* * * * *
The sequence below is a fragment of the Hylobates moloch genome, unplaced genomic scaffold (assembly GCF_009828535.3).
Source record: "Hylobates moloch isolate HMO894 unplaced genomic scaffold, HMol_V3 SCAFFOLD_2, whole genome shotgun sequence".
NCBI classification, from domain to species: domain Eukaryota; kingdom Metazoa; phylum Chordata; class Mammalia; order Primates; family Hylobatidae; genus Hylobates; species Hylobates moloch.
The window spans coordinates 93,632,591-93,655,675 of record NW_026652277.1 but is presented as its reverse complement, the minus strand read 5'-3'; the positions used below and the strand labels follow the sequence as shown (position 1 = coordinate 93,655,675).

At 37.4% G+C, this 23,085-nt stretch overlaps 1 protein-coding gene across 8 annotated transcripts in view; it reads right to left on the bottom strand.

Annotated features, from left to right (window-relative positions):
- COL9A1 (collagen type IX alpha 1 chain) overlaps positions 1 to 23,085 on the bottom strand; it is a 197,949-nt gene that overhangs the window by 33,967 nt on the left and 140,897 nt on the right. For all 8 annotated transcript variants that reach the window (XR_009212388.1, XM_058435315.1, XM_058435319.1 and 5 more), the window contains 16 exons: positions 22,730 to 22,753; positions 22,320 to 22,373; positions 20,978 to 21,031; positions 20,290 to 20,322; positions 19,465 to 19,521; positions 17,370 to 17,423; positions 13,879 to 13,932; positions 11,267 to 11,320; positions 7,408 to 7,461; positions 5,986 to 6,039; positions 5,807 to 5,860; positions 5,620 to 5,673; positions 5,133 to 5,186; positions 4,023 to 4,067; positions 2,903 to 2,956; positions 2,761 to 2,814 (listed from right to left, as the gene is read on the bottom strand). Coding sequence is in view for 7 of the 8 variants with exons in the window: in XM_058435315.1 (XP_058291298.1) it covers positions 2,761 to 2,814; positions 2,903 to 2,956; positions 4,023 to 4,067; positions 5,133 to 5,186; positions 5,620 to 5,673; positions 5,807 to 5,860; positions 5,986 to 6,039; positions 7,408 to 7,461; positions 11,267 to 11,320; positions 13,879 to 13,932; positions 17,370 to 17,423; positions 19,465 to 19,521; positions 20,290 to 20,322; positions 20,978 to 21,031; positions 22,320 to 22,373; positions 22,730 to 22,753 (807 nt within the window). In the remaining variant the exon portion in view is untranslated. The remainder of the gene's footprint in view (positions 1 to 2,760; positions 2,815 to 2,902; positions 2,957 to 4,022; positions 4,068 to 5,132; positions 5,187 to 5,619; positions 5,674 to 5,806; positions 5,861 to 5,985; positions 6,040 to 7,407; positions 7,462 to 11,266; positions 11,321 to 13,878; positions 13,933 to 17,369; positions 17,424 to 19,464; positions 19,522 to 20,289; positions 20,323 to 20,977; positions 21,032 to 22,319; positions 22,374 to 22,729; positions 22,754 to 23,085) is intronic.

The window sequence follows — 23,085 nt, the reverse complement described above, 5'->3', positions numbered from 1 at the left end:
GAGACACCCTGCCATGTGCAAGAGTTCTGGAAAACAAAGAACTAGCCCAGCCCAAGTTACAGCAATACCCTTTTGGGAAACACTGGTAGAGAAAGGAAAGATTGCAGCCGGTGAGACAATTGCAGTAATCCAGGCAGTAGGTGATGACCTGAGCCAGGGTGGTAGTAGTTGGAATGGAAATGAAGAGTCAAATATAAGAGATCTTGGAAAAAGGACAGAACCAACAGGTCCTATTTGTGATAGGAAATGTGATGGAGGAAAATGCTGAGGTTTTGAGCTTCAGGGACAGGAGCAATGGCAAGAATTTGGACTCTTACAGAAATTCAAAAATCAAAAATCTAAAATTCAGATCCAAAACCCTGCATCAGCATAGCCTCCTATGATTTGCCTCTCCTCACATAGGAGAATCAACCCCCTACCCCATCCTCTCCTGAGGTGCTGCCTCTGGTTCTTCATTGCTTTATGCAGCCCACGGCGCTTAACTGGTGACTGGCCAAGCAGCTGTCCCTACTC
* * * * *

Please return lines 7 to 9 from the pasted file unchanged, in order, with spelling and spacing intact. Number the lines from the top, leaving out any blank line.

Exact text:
- COL9A1 (collagen type IX alpha 1 chain) overlaps positions 1 to 23,085 on the bottom strand; it is a 197,949-nt gene that overhangs the window by 33,967 nt on the left and 140,897 nt on the right. For all 8 annotated transcript variants that reach the window (XR_009212388.1, XM_058435315.1, XM_058435319.1 and 5 more), the window contains 16 exons: positions 22,730 to 22,753; positions 22,320 to 22,373; positions 20,978 to 21,031; positions 20,290 to 20,322; positions 19,465 to 19,521; positions 17,370 to 17,423; positions 13,879 to 13,932; positions 11,267 to 11,320; positions 7,408 to 7,461; positions 5,986 to 6,039; positions 5,807 to 5,860; positions 5,620 to 5,673; positions 5,133 to 5,186; positions 4,023 to 4,067; positions 2,903 to 2,956; positions 2,761 to 2,814 (listed from right to left, as the gene is read on the bottom strand). Coding sequence is in view for 7 of the 8 variants with exons in the window: in XM_058435315.1 (XP_058291298.1) it covers positions 2,761 to 2,814; positions 2,903 to 2,956; positions 4,023 to 4,067; positions 5,133 to 5,186; positions 5,620 to 5,673; positions 5,807 to 5,860; positions 5,986 to 6,039; positions 7,408 to 7,461; positions 11,267 to 11,320; positions 13,879 to 13,932; positions 17,370 to 17,423; positions 19,465 to 19,521; positions 20,290 to 20,322; positions 20,978 to 21,031; positions 22,320 to 22,373; positions 22,730 to 22,753 (807 nt within the window). In the remaining variant the exon portion in view is untranslated. The remainder of the gene's footprint in view (positions 1 to 2,760; positions 2,815 to 2,902; positions 2,957 to 4,022; positions 4,068 to 5,132; positions 5,187 to 5,619; positions 5,674 to 5,806; positions 5,861 to 5,985; positions 6,040 to 7,407; positions 7,462 to 11,266; positions 11,321 to 13,878; positions 13,933 to 17,369; positions 17,424 to 19,464; positions 19,522 to 20,289; positions 20,323 to 20,977; positions 21,032 to 22,319; positions 22,374 to 22,729; positions 22,754 to 23,085) is intronic.

The window sequence follows — 23,085 nt, the reverse complement described above, 5'->3', positions numbered from 1 at the left end:
GAGACACCCTGCCATGTGCAAGAGTTCTGGAAAACAAAGAACTAGCCCAGCCCAAGTTACAGCAATACCCTTTTGGGAAACACTGGTAGAGAAAGGAAAGATTGCAGCCGGTGAGACAATTGCAGTAATCCAGGCAGTAGGTGATGACCTGAGCCAGGGTGGTAGTAGTTGGAATGGAAATGAAGAGTCAAATATAAGAGATCTTGGAAAAAGGACAGAACCAACAGGTCCTATTTGTGATAGGAAATGTGATGGAGGAAAATGCTGAGGTTTTGAGCTTCAGGGACAGGAGCAATGGCAAGAATTTGGACTCTTACAGAAATTCAAAAATCAAAAATCTAAAATTCAGATCCAAAACCCTGCATCAGCATAGCCTCCTATGATTTGCCTCTCCTCACATAGGAGAATCAACCCCCTACCCCATCCTCTCCTGAGGTGCTGCCTCTGGTTCTTCATTGCTTTATGCAGCCCACGGCGCTTAACTGGTGACTGGCCAAGCAGCTGTCCCTACTC